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Imperial Gazetteer of India, v. 9, p. 69.


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BRITISH BUNDF,LKHAND 69
During the rains unmetalled roads are almost impassable owing to the
tenacious mud formed on them. A native proverb says that kcibar is
too wet to plough one morning, and too dry and hard to plough the
next day.
In Banda, as in other tracts crossed by the Vindhyas, many varieties
of stone implements have been found, the relics of prehistoric man'.
The earliest traditions connected with British Bundel-

khand relate that it was ruled over by Gaharwar Raj- History,
puts. Nothing certain is known of these; but some of the numerous
tanks formed by throwing embankments across the narrow ends of
valleys are attributed to them, namely, those where the embankments
are formed of uncut stone. The largest is the Bijainagar lake, situated
about three miles east of Mahoba. According to tradition the Gahar-
wars were followed by Parihars, who were in turn succeeded by Chan-
dels, a clan which has left many memorials of its rule. Nothing but
the name is known of Nanika or Nannuka, described in several inscrip-
tions as the founder of the dynasty; but he probably flourished in the
first half of the ninth century A. D. The fourth Raja, Rahila (circa
8go-gio), seems to have extended his dominions, and he constructed
the Rahilya Sagar `lake') at Mahoba, with a fine temple, now in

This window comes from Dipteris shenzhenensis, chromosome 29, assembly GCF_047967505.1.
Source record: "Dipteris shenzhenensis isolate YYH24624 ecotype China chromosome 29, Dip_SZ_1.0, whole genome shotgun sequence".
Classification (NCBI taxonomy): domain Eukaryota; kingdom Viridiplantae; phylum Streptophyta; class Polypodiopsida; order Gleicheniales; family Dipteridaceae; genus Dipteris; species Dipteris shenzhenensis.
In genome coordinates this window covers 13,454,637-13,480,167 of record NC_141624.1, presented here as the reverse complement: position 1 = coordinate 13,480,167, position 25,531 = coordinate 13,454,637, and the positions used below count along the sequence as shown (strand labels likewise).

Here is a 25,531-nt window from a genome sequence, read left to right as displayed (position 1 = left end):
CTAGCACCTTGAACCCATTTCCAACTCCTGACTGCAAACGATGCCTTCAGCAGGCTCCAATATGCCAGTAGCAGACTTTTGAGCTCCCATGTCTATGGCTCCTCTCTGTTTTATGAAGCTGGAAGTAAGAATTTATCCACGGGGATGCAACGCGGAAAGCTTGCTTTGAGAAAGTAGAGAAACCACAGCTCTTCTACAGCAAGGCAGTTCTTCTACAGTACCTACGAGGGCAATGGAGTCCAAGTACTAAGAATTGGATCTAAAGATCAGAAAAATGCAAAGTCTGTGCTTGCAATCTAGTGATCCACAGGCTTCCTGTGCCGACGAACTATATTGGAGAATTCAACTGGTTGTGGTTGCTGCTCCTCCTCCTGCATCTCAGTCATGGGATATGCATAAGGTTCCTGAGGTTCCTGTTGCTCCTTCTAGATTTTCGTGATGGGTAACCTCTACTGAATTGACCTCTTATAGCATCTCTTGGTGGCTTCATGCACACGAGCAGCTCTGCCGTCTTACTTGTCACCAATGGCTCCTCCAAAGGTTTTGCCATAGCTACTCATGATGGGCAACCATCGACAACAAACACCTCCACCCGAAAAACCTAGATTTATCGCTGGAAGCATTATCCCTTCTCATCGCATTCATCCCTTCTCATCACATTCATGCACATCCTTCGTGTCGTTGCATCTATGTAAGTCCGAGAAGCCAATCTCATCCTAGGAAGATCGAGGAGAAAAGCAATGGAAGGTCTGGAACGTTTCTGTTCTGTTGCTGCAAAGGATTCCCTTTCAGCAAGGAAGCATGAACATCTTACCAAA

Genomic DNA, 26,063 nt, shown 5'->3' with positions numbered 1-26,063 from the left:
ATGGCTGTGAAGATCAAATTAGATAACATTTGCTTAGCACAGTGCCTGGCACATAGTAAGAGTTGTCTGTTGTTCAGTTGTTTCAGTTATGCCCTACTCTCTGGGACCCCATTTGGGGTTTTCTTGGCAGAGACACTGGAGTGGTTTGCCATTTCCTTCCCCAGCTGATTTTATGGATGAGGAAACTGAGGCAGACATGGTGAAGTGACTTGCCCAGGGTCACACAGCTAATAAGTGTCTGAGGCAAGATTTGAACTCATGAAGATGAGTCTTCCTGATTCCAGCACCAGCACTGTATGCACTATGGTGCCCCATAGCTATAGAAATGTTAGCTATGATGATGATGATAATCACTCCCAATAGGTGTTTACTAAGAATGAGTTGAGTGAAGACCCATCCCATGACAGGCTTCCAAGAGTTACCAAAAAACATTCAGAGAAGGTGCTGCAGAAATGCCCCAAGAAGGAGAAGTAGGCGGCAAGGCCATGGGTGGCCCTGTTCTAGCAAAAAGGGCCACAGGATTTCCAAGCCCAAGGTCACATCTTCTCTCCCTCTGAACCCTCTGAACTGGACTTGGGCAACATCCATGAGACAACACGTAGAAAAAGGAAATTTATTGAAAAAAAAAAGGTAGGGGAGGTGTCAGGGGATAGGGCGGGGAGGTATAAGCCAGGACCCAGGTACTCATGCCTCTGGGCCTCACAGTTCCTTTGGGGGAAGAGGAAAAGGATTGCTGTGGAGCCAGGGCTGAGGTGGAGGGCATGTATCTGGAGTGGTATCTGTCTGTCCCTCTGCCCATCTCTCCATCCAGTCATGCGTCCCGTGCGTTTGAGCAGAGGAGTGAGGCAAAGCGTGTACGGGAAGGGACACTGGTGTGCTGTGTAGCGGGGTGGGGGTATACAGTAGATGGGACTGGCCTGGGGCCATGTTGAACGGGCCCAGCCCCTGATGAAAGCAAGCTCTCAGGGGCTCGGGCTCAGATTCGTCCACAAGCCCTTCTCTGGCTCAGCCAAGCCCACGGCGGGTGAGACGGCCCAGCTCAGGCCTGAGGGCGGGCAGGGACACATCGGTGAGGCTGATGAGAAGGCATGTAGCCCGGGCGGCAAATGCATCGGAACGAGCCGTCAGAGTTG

ruins, on its embankment. The earliest dated inscriptions are those
of Dhanga (950-99), who appears to have been the most powerful of
the early Chandels. He assisted Jaipal of Lahore in his unsuccessful
invasion of the Ghazni kingdom in 978, and according to his inscrip-
tions was recognized as overlord by the rulers of most of Central,
Southern, and Eastern India; but this is clearly an exaggeration.
His successor, Ganda (999-1025), who appears as Nanda Rai in the
Muhammadan histories, also assisted Jaipal of Lahore against Mahmud
of Ghazni ; and according to Firishta he killed the king of Kanauj
in 1021, but surrendered to Mahmfid in 1023, when he was in pos-
session of fourteen forts. Kirtti Varmma I, the eleventh king (1049-
1 roo), seems to have been reigning when his son, Sallakshana, conquered
Karna, king of Chedi or Southern Kosala. He is also the earliest
Chandel whose coins, copied from those of the Chedi kings, are known.
Tradition assigns to him the construction of'the Kirat Sagar at Mahoba,
and some buildings at Ajaigarh. Madan Varmma, the fifteenth king
(1130-65), was a vigorous ruler, who extended the sway of the Chandels.
He again subdued the Chedi kingdom, which had become independent,
and is said to have conquered Gujarat. His immediate successor,
Paramardi Deva or Parmal (1165-1203), is still remembered, as during
his reign Prithwi Raj of Delhi conquered Bundelkhand in 1182, and
the Chandel power received a second blow in 1203, when Kutb-ud-din
' J. Rivett-Carnac,Journal, Asiatic Society of Bengal, 1883, P. 221, and J. Cockburn,
ibid., 1894, pt. iii, p. 21.
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